FIGURE 1. Morphology of the Coronavirus. The spikes on the outer surface of the virus impart the look of a corona, or crown, giving the virus its name. Source: U.S. Centers for Disease Control and Prevention.
Chinese scientists reported that about 80% of patients identified with the virus have mild disease and that the overall mortality rate based on identified deaths and cases is 2.3%. However, whether the denominator in this calculation is much larger remains unknown. In those younger than 40 years of age, the mortality rate has been 0.2%, while in those older than 70 years, 8% of patients with COVID-19 have died.
The worldwide movement of people during Chinese Lunar New Year--considered the largest human migration each year--was the final element in this perfect storm. Before Wuhan and other parts of China were quarantined, many people began traveling, and this gave the virus quick passage around China, to other parts of the Pacific Rim, and across oceans and continents. By end of February, the virus had infected more than 82,000 people on six continents, with deaths exceeding 2,000 and some 10,000 patients critically ill. Researchers using modeling programs were estimating the number of COVID-19 cases would be at least 550,000 and perhaps as high as 4.4 million before being contained.
RESPONDING TO THE SARS-COV-2 THREAT
In Washington, DC, officials in the U.S. Department of Health and Human Services (HHS) had quickly formed an interagency medical countermeasures task force. The group, aware of the lack of progress made in treating previously identified coronaviruses during the two outbreaks in just 16 years, formed working groups to focus on four areas: therapeutics, vaccines, diagnostics, and clinical trials.
At a February 13 session of the National Vaccine Advisory Committee (NVAC), coronavirus researchers described the spikes on viral protein coats as an obvious target for drugs and vaccines but perhaps not as good as the supporting stems. The spikes are not highly conserved, meaning they frequently mutate. This could enable the virus to develop resistance or sufficient antigenic drift such that vaccines might not be effective. The stems show less genetic variation.
LOOKING FOR THERAPEUTIC TARGETS
Compared with other viruses, coronaviruses should be amenable to drug, biologic, or vaccine interventions. In fact, the Nidovirales are the only order of viruses that encode a proofreading exon, and this reduces the number of mutations, compared with other viruses. During replication, this exon checks for and removes incorrect nucleotides. This reduces genetic variation. However, the proofreading exon also makes an entire group of antiviral drugs--the nucleoside analogues--largely ineffective, as they recognize the errors introduced by these agents.
As people were hospitalized in Wuhan and other parts of China, clinicians began using existing antiviral agents based on what it is known about the six human coronaviruses previously identified. These agents included oseltamivir (indicated for influenza), protease inhibitors (HIV), chloroquine (malaria), and an investigational agent being tested for use against Ebola virus, remdesivir.
This last agent, a Gilead Sciences product, is particularly intriguing, Mark Denison, MD, of Vanderbilt University, said at the NVAC session. Remdesivir has performed well in animal models, potently inhibiting coronaviruses by terminating the RNA chain during replication. When resistance mutations have occurred, they make the virus weaker. In mouse and monkey models, remdesivir showed efficacy in prevention of infection by the 2003 SARS coronavirus. When infection occurs, the drug decreases disease severity and reduces viral titers. The agent, administered intravenously and safely in earlier clinical trials of patients with the Ebola virus, is being rushed into clinical trials to see if it is effective in people with COVID-19.
SPEEDING WORK ON VACCINES
Despite the challenges of creating an effective vaccine within a timeframe useful for stopping SARS-CoV-2, researchers at the U.S. National Institutes of Health had identified promising targets on the coronavirus structure within hours after Chinese scientists had posted the genetic makeup of the pathogen. Finding partners willing and able to develop and test a vaccine, not to mention produce it in quantities needed to stop a pandemic, is a much harder step.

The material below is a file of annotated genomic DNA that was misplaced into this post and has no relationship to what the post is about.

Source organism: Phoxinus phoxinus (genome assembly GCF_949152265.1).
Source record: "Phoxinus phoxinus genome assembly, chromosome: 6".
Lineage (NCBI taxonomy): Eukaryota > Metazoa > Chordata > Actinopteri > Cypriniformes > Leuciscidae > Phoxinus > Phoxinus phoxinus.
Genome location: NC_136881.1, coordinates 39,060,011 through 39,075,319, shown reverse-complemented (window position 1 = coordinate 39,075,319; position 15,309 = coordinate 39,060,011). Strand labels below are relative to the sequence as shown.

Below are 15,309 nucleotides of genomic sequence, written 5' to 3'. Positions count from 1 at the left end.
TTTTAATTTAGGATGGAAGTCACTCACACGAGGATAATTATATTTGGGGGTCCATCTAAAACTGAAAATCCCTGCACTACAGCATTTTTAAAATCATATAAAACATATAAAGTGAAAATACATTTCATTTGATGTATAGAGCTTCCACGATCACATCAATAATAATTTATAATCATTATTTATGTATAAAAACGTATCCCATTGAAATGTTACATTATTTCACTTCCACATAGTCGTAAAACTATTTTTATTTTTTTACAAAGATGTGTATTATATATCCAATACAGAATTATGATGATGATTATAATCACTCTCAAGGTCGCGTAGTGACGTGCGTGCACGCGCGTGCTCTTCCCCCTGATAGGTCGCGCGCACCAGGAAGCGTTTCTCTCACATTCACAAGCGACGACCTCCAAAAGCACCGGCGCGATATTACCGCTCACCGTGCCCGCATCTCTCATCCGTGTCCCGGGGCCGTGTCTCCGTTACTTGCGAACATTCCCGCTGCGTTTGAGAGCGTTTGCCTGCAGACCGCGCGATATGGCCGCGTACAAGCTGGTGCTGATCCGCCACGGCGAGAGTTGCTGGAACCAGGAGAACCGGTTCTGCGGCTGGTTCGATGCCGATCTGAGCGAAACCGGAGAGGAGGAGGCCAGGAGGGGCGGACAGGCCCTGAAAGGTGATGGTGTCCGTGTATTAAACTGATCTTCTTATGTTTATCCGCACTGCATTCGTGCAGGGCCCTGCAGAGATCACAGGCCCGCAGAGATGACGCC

Ralph S. Baric, PhD, who specializes in coronaviruses in his work at the University of North Carolina, provided hopeful information at the February NVAC meeting: In addition to the spikes and stems mentioned earlier, a broadly cross-reactive vaccine could be effective against SARS-CoV-2 and other members of that group of coronaviruses, as might vaccines that target the globular head. There was also bad news, though. In prior tests of vaccines against human coronaviruses in this group, substantial heterogeneity has limited vaccine efficacy, and use of adjuvants has led to adverse effects after vaccination. The poorer responses of older adults to vaccines also limit their impact in a group particularly susceptible to the virus.
FIGURE 2. End-to-End Development of Medical Countermeasures Targeting SARS-CoV-2 by the U.S. Government. Source: Robert Johnson, Influenza and Emerging Infectious Diseases Division of Biomedical Advanced Research Development Authority, U.S. Department of Health and Human Services. Presentation to the National Vaccine Advisory Committee; February 13, 2020; Washington, DC.
The team working on a possible vaccine is well aware of the challenges posed by this virus, Robert Johnson, PhD, told the NVAC attendees. Director of the Influenza and Emerging Infectious Diseases Division of Biomedical Advanced Research Development Authority at HHS, Johnson pointed to the many steps between identification of candidate vaccines and large-scale production (Figure 2).
Reflecting on the lack of progress against coronaviruses despite three outbreaks in two decades, Johnson asked the group, "How do we align our efforts across the U.S. government to try to overcome this barrier we have right now of no licensed vaccine and no licensed therapeutics ...? What does that end-to-end solution look like? Who's going to handle what? How are we making sure there's not a gap? [If someone has a particular model] how do we make that happen so we have the capacity that is needed as we move forward?"
The NAVP Immunizations Newsletter is produced monthly by The Gerontological Society of America
and is supported in part by Merck and Pfizer.
Copyright 2020 by The Gerontological Society of America. All rights reserved.
R. Gordon Douglas, MD, NAVP Workgroup Chair, is Professor Emeritus of Medicine at Weill Cornell Medical College
and Chairman of two biotech companies: Vical, Inc., and Novadigm. L. Michael Posey, BSPharm, MA, Editor, is President, Pharmacy Editorial & News Services.